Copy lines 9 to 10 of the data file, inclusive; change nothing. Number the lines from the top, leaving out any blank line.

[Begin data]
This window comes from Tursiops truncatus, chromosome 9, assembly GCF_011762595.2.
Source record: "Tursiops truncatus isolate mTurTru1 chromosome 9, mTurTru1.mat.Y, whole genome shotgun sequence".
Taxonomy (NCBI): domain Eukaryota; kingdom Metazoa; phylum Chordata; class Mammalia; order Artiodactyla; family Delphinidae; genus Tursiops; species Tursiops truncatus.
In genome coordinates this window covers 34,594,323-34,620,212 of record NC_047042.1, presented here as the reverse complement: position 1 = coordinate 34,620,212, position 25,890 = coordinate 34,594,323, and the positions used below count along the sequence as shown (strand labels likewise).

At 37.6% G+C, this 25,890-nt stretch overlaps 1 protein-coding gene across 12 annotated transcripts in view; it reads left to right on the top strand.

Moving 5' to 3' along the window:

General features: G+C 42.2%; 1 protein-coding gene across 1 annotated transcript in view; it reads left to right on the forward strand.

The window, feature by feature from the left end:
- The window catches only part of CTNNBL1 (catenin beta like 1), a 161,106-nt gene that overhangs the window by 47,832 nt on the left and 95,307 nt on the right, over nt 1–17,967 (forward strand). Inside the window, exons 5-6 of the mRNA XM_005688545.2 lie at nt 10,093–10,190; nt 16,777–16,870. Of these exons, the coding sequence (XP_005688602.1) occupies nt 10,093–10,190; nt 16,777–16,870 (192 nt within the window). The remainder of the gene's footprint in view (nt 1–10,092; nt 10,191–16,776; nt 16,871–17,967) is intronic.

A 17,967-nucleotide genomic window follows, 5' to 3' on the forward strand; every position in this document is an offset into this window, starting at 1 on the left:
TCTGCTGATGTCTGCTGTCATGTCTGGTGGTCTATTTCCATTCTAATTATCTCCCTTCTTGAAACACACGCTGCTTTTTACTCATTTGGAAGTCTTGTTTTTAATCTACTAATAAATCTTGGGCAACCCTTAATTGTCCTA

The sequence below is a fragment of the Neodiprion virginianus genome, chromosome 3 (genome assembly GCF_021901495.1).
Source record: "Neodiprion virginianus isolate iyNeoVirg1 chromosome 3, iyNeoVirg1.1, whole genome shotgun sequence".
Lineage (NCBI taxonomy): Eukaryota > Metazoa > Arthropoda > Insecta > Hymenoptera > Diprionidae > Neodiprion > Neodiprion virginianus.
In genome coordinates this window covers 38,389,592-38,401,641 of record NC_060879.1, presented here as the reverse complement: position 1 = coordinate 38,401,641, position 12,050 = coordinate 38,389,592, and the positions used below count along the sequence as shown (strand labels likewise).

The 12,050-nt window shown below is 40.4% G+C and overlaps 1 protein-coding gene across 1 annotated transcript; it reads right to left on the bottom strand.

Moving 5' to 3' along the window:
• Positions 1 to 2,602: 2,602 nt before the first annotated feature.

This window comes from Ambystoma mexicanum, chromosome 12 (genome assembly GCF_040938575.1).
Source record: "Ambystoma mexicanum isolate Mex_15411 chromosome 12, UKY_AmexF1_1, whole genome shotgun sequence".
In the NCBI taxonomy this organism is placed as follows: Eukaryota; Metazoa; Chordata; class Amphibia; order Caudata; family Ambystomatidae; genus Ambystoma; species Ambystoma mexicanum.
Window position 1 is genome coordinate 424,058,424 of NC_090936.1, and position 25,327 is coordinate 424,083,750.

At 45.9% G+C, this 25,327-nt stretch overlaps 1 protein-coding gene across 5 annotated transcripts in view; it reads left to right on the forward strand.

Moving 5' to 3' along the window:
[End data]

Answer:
- The window catches only part of CTNNBL1 (catenin beta like 1), a 161,106-nt gene that overhangs the window by 47,832 nt on the left and 95,307 nt on the right, over nt 1–17,967 (forward strand). Inside the window, exons 5-6 of the mRNA XM_005688545.2 lie at nt 10,093–10,190; nt 16,777–16,870. Of these exons, the coding sequence (XP_005688602.1) occupies nt 10,093–10,190; nt 16,777–16,870 (192 nt within the window). The remainder of the gene's footprint in view (nt 1–10,092; nt 10,191–16,776; nt 16,871–17,967) is intronic.

A 17,967-nucleotide genomic window follows, 5' to 3' on the forward strand; every position in this document is an offset into this window, starting at 1 on the left: